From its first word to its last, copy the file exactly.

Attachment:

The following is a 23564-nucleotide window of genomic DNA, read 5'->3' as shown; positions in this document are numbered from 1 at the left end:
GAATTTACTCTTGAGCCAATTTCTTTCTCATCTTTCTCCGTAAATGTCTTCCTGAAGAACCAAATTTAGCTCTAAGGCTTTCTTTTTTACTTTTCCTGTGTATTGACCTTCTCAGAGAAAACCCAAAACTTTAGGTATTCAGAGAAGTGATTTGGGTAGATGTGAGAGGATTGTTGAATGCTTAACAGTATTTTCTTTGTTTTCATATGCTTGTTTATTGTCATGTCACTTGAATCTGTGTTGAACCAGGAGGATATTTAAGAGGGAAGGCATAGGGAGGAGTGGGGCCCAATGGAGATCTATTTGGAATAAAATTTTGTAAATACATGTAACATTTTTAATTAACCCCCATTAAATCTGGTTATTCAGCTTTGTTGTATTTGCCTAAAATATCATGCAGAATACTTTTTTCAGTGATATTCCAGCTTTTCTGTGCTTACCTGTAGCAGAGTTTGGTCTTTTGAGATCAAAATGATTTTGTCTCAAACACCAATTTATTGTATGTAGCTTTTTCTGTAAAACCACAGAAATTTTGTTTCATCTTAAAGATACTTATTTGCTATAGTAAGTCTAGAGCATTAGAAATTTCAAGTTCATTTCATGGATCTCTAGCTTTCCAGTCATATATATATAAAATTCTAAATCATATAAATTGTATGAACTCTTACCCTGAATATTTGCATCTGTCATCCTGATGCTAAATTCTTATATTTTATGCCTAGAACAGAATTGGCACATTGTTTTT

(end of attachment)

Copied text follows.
The following is a 23564-nucleotide window of genomic DNA, read 5'->3' as shown; positions in this document are numbered from 1 at the left end:
GAATTTACTCTTGAGCCAATTTCTTTCTCATCTTTCTCCGTAAATGTCTTCCTGAAGAACCAAATTTAGCTCTAAGGCTTTCTTTTTTACTTTTCCTGTGTATTGACCTTCTCAGAGAAAACCCAAAACTTTAGGTATTCAGAGAAGTGATTTGGGTAGATGTGAGAGGATTGTTGAATGCTTAACAGTATTTTCTTTGTTTTCATATGCTTGTTTATTGTCATGTCACTTGAATCTGTGTTGAACCAGGAGGATATTTAAGAGGGAAGGCATAGGGAGGAGTGGGGCCCAATGGAGATCTATTTGGAATAAAATTTTGTAAATACATGTAACATTTTTAATTAACCCCCATTAAATCTGGTTATTCAGCTTTGTTGTATTTGCCTAAAATATCATGCAGAATACTTTTTTCAGTGATATTCCAGCTTTTCTGTGCTTACCTGTAGCAGAGTTTGGTCTTTTGAGATCAAAATGATTTTGTCTCAAACACCAATTTATTGTATGTAGCTTTTTCTGTAAAACCACAGAAATTTTGTTTCATCTTAAAGATACTTATTTGCTATAGTAAGTCTAGAGCATTAGAAATTTCAAGTTCATTTCATGGATCTCTAGCTTTCCAGTCATATATATATAAAATTCTAAATCATATAAATTGTATGAACTCTTACCCTGAATATTTGCATCTGTCATCCTGATGCTAAATTCTTATATTTTATGCCTAGAACAGAATTGGCACATTGTTTTT